Press Release
Credits UNDP Peru rural solar | Monica Suárez Galindo
Published on July 18, 2022

UN Joint SDG Fund's US$ 22.9 million Response to the Triple Crisis

July 18 2022, New York - The United Nations Joint Sustainable Development Goals (SDG) Fund activated a Development Emergency Modality to respond to the unfolding global food, energy, and financing crises. 

The war in Ukraine set in motion a three-dimensional crisis that is producing alarming cascading effects on a world economy already battered by COVID-19 and climate change. 

The speed and interconnected nature of these impacts call for a swift response by the United Nations development system to help countries address the socio-economic impacts, while further strengthening the case for a faster renewable energy transition, economic diversification, digital transformations, and food staples, accelerating progress towards the SDGs. 

“UN Country Teams are using the Development Emergency Modality of the Joint SDG Fund to help governments devise strategic interventions to cope with the multi-dimensional crisis in food, energy, and finance, and accelerate the transformation of food systems.” Deputy Secretary-General's remarks at the ECOSOC Meeting on the Transition from Relief to Development, 2022. 

Providing a swift response 

The Joint SDG Fund activated an envelope of US$ 22.9 million, under the guidance of the United Nations Global Crisis Response Group (GCRG) to support 87 UN country teams covering over 100 countries and territories, in response to the global crisis on food, energy, and finance. Through this process, the Fund received 83 joint proposals, requesting up to US$ 250,000 per UN country teams and US$ 400,000 per Multi-Country Offices. To date, the Fund has distributed US$ 16.6 million to 63 UN country teams.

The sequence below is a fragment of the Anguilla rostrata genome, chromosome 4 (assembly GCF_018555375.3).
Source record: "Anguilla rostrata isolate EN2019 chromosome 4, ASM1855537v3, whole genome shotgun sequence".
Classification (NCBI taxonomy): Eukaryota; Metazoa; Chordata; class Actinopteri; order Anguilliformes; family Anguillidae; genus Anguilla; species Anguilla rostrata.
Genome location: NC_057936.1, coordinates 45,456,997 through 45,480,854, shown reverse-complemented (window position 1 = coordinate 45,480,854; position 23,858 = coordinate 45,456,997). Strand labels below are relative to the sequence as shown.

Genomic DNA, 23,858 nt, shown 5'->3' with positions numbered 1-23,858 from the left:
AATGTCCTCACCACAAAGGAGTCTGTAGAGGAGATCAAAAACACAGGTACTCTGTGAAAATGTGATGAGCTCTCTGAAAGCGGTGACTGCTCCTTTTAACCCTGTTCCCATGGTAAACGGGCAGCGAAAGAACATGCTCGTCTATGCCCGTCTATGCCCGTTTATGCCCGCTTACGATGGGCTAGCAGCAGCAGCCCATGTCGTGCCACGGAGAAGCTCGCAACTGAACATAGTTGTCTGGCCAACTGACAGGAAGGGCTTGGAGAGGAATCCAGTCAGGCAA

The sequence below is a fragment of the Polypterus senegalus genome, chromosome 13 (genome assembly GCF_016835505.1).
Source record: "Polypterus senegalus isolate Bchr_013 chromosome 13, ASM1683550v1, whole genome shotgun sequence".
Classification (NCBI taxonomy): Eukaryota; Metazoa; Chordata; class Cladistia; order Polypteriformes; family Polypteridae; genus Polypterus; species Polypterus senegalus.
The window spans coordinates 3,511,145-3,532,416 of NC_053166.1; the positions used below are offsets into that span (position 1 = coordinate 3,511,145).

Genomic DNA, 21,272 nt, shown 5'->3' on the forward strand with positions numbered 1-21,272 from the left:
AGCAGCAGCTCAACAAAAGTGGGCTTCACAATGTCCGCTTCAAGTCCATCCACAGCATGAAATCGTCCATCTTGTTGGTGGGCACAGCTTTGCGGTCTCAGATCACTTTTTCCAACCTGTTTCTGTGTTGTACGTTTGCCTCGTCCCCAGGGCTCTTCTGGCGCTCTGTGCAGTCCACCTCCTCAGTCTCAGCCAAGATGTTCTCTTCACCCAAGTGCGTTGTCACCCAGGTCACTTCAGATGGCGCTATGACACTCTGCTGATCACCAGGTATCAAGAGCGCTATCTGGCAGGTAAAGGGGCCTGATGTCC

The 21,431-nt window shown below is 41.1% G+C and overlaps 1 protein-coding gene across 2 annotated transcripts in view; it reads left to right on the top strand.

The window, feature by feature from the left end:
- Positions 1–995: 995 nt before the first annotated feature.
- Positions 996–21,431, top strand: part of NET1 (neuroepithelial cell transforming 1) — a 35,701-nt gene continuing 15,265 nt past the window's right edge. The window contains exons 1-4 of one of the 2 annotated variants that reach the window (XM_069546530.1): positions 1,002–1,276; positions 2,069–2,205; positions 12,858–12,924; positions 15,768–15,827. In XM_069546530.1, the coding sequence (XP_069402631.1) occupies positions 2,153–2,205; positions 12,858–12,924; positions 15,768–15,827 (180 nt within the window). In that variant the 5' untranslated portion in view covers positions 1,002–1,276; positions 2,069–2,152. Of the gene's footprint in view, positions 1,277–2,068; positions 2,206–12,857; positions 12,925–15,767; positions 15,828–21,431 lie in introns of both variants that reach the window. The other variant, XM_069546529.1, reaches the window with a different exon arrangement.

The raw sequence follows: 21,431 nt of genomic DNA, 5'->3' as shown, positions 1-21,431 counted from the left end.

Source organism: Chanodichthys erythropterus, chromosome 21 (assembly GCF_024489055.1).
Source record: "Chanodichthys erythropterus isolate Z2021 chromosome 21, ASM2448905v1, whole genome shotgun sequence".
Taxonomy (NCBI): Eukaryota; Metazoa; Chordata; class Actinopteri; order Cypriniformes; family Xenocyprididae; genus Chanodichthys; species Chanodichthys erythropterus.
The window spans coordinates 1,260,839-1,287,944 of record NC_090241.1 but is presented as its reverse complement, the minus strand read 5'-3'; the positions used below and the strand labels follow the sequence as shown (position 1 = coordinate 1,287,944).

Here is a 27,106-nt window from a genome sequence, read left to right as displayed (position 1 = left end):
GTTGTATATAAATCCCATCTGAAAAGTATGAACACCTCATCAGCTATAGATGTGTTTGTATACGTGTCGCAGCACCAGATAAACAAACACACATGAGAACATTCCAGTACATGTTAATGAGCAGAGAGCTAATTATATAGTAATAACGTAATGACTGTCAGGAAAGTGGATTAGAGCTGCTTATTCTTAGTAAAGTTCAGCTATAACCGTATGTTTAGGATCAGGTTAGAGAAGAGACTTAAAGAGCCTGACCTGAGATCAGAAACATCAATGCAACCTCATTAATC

In its rapid investments, the Fund supports United Nations Country Teams under the leadership of Resident Coordinators - to enable UN teams to move quickly to generate analytics around the crisis and work with Governments and partners to identify and implement preventive actions.  

The Development Emergency Modality offers a swift avenue for donors and development partners to contribute demand-driven financing toward a coordinated UN response for a period of 6 months addressing the three-dimensional crisis. With gratitude to the Government of Germany for the commitment to the Joint SDG Fund and United Nations Reform, the first to contribute to the Emergency Development Modality.

“We are impressed by the speed of the Development Emergency Modality’s disbursements and the broad integration of many different agencies into this ambitious undertaking”, noted Bärbel Kofler, Parliamentary Secretary of State of Germany’s Ministry of Development Cooperation, while meeting with the Joint SDG Fund leadership on the margins of the 2022 High Level Political Forum.

“We are proud to contribute to the Emergency Modality a further US$ 2.7 million from Germany, earmarked to support food security.”

The triple crisis  

The current market reduces countries' capacity to access basic food. If unaddressed, this will trigger wider social and political instabilities. Interventions will provide support to address immediate food insecurity and nutritional impacts, and longer-term financing solutions for resilient food systems. 

As increased energy prices are affecting the most vulnerable, interventions will enhance access to affordable energy, reducing the impact of soaring prices and dependency on fossil fuels. 

The increased volatility in financial markets poses serious threats to developing countries. Soaring inflation, unemployment, disruption of value chains, and monetary pressures on local currencies in recurrent humanitarian crises deepen inequalities.  

The Joint SDG Fund’s Development Emergency Modality enables a rapid and collective response of the repositioned UN Development System to help prevent further derailing of progress towards the SDGs in vulnerable countries across the globe.  


The Joint SDG Fund's joint programmes are under the prestige leadership of the Resident Coordinator Office and implementing United Nations Agencies. With sincere appreciation for the contributions from the European Union and Governments of Denmark, Germany, Ireland, Luxembourg, Monaco, The Netherlands, Norway, Portugal, Republic of Korea, Spain, Sweden, Switzerland and our private sector funding partners, for a transformative movement towards achieving the SDGs by 2030.